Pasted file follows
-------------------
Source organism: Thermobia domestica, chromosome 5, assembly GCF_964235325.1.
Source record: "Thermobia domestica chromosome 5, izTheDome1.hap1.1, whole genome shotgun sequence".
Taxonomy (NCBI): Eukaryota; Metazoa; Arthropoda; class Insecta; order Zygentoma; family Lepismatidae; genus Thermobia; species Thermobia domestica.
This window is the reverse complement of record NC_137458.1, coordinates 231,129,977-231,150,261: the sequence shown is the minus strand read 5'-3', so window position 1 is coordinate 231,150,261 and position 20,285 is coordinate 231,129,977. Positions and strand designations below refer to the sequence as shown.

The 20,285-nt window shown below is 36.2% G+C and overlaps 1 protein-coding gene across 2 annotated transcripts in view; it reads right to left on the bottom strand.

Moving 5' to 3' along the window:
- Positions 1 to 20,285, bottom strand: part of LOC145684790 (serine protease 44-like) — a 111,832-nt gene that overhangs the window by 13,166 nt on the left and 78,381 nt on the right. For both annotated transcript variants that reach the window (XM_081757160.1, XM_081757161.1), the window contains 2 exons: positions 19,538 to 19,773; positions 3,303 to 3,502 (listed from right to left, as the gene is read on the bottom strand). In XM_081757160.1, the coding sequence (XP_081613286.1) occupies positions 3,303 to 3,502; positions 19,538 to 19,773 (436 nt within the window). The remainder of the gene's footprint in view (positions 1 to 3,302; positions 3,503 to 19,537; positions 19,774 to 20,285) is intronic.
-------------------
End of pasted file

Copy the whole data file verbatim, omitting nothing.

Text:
Source organism: Thermobia domestica, chromosome 5, assembly GCF_964235325.1.
Source record: "Thermobia domestica chromosome 5, izTheDome1.hap1.1, whole genome shotgun sequence".
Taxonomy (NCBI): Eukaryota; Metazoa; Arthropoda; class Insecta; order Zygentoma; family Lepismatidae; genus Thermobia; species Thermobia domestica.
This window is the reverse complement of record NC_137458.1, coordinates 231,129,977-231,150,261: the sequence shown is the minus strand read 5'-3', so window position 1 is coordinate 231,150,261 and position 20,285 is coordinate 231,129,977. Positions and strand designations below refer to the sequence as shown.

The 20,285-nt window shown below is 36.2% G+C and overlaps 1 protein-coding gene across 2 annotated transcripts in view; it reads right to left on the bottom strand.

Moving 5' to 3' along the window:
- Positions 1 to 20,285, bottom strand: part of LOC145684790 (serine protease 44-like) — a 111,832-nt gene that overhangs the window by 13,166 nt on the left and 78,381 nt on the right. For both annotated transcript variants that reach the window (XM_081757160.1, XM_081757161.1), the window contains 2 exons: positions 19,538 to 19,773; positions 3,303 to 3,502 (listed from right to left, as the gene is read on the bottom strand). In XM_081757160.1, the coding sequence (XP_081613286.1) occupies positions 3,303 to 3,502; positions 19,538 to 19,773 (436 nt within the window). The remainder of the gene's footprint in view (positions 1 to 3,302; positions 3,503 to 19,537; positions 19,774 to 20,285) is intronic.